Overdose Vigil

Raymond Boccalella watches as photographs of people lost to drug overdoses scroll across a large screen Tuesday night at the fourth annual Drug Overdose and Prevention Vigil at Frederick Community College. Boccalella, a recovering addict, attended the event to support friends and others affected by the epidemic.


In his opening remarks at the fourth annual Overdose and Prevention Vigil, State’s Attorney Charlie Smith said there is no lack of resources regarding the opioid epidemic in Frederick County. The event, he said, was trying to fill a different gap.

“What we lack is a time of remembrance for the people we’re losing to the battle of drug addiction each and every day,” said Smith, Frederick County’s top prosecutor.

The state’s attorney’s office held the fourth annual Drug Overdose and Prevention Vigil on Tuesday night at Frederick Community College. The purpose of the event is to remember those lost to addiction, as well as educating people about the resources available to help those who are struggling.

“It’s also an opportunity for people to come out and support each other,” said Will Cockey, a spokesman for the state’s attorney’s office and coordinator of the event. “And I think that as a community it’s an important opportunity to bring people together, to remember and to remind people that there are resources here to help deal with these issues.”

Many attendees had lost a loved one to addiction. Paige Willard came to the event because her former boyfriend had recently died, and hoped that she might be able to talk to people who had experienced something similar.

“Everyone here at some point understands at least a little of what I’m going through,” she said.

Other attendees had struggled with addiction themselves. Jacob Reid, of Frederick, came to the event for the first time this year. Although he is in recovery, he said that he has lost a lot of friends to addiction.

Frederick County is no stranger to the effects of the opioid crisis. The county saw 78 overdose deaths in both 2018 and 2017, according to previous News-Post reporting.

Deputy State’s Attorney Nanci Hamm spoke about starting the Frederick County Drug Treatment Court 15 years ago, and how it has changed her life. She plans to retire next year.

“I see so many aspects of people,” she said. “I get to impact their lives in a way I never could before drug court.”

She also said that the people she has met through drug court are the strongest people she knows. She introduced Cassandra Crouse, who went through drug court between 2015 and 2017, and has since began working at the Frederick County Health Department.

Crouse spoke about the string of “bad” decisions she made that led to her incarceration. Eventually, at the prospect of losing her son to child protective services, she decided to give drug court a chance. She called it her first “right” decision, and urged others to take the first step toward recovery.

“I’m so grateful for my life today. ... I know you can do it,” she said. “I did it. I’m not alone.”

Speakers at the vigil repeatedly spoke about loving and supporting their loved ones who struggle with addiction, even when it is difficult. Logan Beachley, a student at Brunswick High School, discussed his mother’s relationship with addiction. He said he ultimately had to love the addict and hate the addiction.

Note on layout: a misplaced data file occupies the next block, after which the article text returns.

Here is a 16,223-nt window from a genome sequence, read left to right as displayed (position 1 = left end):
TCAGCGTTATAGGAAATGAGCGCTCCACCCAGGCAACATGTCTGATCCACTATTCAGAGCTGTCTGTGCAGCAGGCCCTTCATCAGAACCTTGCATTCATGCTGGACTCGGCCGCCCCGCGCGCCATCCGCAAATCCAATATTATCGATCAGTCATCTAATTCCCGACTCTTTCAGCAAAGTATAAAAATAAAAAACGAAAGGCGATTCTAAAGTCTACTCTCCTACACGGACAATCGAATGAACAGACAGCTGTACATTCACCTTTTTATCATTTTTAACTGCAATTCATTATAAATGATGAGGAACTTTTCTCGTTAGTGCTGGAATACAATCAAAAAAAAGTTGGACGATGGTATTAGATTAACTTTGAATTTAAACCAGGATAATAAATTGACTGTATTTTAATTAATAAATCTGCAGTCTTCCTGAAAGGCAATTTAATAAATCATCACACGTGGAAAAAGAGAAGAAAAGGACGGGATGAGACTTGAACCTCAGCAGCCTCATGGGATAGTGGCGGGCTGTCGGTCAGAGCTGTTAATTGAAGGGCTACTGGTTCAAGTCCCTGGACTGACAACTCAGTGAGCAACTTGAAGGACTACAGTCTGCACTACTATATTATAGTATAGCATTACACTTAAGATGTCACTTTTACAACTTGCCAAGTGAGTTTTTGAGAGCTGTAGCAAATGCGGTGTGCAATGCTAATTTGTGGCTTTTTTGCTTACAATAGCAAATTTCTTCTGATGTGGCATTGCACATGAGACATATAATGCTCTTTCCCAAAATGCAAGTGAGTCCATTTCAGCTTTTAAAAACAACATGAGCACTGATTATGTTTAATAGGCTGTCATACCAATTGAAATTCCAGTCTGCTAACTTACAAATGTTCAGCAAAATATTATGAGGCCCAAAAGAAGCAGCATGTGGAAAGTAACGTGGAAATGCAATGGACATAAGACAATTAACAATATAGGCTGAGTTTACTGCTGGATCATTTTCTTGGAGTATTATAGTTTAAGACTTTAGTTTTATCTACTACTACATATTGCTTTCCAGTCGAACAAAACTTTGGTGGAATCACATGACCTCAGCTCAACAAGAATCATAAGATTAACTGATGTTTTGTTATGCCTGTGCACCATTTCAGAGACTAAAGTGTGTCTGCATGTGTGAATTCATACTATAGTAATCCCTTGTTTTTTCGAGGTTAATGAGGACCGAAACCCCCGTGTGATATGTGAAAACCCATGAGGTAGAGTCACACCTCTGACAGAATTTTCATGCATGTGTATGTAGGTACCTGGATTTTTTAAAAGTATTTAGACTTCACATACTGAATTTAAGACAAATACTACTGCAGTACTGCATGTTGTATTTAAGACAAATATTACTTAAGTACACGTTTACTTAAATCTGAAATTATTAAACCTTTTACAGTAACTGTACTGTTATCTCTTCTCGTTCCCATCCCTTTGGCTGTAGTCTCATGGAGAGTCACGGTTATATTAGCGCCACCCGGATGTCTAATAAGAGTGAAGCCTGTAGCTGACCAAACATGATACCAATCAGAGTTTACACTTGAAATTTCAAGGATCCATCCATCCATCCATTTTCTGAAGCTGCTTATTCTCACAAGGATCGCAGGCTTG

Maryland Budget Secretary David Brinkley also spoke about losing his son, David “Ross” Brinkley Jr., to a fentanyl overdose in April. He recalled trying to take his son to a rehab and recovery center, but Ross refused to get out of the car. Finally, when Ross got out to take a smoke break, the center’s employees urged Brinkley to drive away before Ross noticed. He did, even though it was hard.

“I was driving away from the addict, not my son,” Brinkley said.

The vigil also played a video in remembrance of Ross. In the video, Brinkley recalled a favorite memory with him, of traveling to New Orleans to see the Ravens win the Super Bowl.

He said that many people think that addicts are trying to chase the next high, but that’s not right.

“They’re pursuing just not feeling bad,” he said.

The vigil has always been held around the holidays, which is an especially hard time for those who have lost loved ones.

“Obviously this time of year is a difficult time for families with the holidays, and so it’s an opportunity to get together in remembrance of loved lost ones at a very difficult time of the year,” Cockey said.

Monday would have been Ross Brinkley’s 25th birthday.

“Thanksgiving was tough,” David Brinkley said. “Christmas will be tough.”

Photos of lost loved ones were placed on a table at the front of the room, and played on a slideshow later in the night. This year, 30 more photos were added to the existing photos, for a total of approximately 90 photos.

The night closed with a candlelight vigil.

Late in the ceremony, Smith talked about losing his older sister to an overdose. He, too, echoed the message that other speakers had driven home: the importance of love.

“You have to fight this with compassion and love and understanding,” he said.

Follow Erika Riley on Twitter: @ej_riley.

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